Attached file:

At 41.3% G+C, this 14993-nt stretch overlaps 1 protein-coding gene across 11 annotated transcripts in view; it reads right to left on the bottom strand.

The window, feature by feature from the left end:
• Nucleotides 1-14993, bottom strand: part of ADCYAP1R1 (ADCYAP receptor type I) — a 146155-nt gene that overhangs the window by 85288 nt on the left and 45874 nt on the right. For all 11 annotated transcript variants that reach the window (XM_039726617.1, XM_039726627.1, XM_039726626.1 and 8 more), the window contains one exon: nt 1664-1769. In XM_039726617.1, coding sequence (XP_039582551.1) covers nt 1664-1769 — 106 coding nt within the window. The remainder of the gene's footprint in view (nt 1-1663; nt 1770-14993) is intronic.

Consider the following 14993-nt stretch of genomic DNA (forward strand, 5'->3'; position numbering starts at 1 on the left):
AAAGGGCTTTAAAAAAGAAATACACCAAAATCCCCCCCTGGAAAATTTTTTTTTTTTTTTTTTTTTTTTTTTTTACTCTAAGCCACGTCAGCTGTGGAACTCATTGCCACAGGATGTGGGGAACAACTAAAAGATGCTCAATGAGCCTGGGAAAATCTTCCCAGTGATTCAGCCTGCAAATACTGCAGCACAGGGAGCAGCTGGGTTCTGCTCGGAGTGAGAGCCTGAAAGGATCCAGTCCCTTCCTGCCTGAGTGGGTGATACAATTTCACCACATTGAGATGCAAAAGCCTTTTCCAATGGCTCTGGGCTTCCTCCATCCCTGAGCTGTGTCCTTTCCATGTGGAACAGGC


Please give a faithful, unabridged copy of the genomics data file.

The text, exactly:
At 41.3% G+C, this 14993-nt stretch overlaps 1 protein-coding gene across 11 annotated transcripts in view; it reads right to left on the bottom strand.

The window, feature by feature from the left end:
• Nucleotides 1-14993, bottom strand: part of ADCYAP1R1 (ADCYAP receptor type I) — a 146155-nt gene that overhangs the window by 85288 nt on the left and 45874 nt on the right. For all 11 annotated transcript variants that reach the window (XM_039726617.1, XM_039726627.1, XM_039726626.1 and 8 more), the window contains one exon: nt 1664-1769. In XM_039726617.1, coding sequence (XP_039582551.1) covers nt 1664-1769 — 106 coding nt within the window. The remainder of the gene's footprint in view (nt 1-1663; nt 1770-14993) is intronic.

Consider the following 14993-nt stretch of genomic DNA (forward strand, 5'->3'; position numbering starts at 1 on the left):
AAAGGGCTTTAAAAAAGAAATACACCAAAATCCCCCCCTGGAAAATTTTTTTTTTTTTTTTTTTTTTTTTTTTTACTCTAAGCCACGTCAGCTGTGGAACTCATTGCCACAGGATGTGGGGAACAACTAAAAGATGCTCAATGAGCCTGGGAAAATCTTCCCAGTGATTCAGCCTGCAAATACTGCAGCACAGGGAGCAGCTGGGTTCTGCTCGGAGTGAGAGCCTGAAAGGATCCAGTCCCTTCCTGCCTGAGTGGGTGATACAATTTCACCACATTGAGATGCAAAAGCCTTTTCCAATGGCTCTGGGCTTCCTCCATCCCTGAGCTGTGTCCTTTCCATGTGGAACAGGC